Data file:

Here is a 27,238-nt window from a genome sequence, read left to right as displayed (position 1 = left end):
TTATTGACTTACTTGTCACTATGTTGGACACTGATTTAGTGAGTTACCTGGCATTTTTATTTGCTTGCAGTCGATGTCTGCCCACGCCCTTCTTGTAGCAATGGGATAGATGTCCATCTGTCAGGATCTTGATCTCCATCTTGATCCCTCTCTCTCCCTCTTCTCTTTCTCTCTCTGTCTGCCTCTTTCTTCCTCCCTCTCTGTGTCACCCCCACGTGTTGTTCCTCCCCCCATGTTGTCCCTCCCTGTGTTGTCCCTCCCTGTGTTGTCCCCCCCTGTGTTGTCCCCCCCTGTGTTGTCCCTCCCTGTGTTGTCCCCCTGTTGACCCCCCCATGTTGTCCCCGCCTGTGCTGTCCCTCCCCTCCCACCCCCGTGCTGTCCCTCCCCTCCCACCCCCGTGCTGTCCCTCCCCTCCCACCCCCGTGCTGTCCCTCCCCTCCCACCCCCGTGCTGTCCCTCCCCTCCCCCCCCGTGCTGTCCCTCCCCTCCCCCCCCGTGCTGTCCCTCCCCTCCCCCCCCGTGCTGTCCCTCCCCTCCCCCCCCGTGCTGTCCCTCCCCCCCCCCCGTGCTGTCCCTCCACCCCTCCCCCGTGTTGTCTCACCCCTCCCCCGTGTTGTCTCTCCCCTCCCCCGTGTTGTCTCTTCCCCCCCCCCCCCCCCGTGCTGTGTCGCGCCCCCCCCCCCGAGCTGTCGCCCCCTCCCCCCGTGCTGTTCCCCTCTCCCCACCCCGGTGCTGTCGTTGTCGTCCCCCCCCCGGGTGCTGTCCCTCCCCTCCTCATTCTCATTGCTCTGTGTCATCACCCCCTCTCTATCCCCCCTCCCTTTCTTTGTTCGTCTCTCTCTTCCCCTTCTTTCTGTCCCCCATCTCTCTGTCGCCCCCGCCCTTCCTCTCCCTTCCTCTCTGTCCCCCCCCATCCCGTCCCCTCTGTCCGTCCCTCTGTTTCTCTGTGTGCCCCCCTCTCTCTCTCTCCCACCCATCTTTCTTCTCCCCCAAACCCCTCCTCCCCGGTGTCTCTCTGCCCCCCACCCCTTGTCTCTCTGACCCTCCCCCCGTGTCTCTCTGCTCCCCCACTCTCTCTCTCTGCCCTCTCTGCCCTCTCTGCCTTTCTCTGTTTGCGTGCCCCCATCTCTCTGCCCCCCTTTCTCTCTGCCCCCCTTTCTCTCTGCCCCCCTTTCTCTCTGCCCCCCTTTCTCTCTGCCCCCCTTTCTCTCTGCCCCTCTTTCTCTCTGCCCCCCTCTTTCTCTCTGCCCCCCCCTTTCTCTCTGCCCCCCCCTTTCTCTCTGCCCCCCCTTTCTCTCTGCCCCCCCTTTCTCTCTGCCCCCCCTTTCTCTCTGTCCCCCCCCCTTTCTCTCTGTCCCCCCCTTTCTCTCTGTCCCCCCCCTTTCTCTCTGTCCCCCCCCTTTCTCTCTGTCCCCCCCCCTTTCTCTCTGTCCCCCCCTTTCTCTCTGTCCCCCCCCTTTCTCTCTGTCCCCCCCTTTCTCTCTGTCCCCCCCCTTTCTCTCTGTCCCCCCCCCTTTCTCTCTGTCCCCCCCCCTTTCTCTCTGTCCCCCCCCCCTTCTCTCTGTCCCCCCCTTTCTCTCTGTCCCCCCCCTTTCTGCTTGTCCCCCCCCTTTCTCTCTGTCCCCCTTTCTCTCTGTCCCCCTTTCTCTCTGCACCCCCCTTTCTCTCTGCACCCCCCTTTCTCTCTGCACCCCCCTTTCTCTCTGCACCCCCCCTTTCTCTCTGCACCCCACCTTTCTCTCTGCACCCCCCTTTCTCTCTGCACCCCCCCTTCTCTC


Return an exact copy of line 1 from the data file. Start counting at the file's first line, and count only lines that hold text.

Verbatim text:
Here is a 27,238-nt window from a genome sequence, read left to right as displayed (position 1 = left end):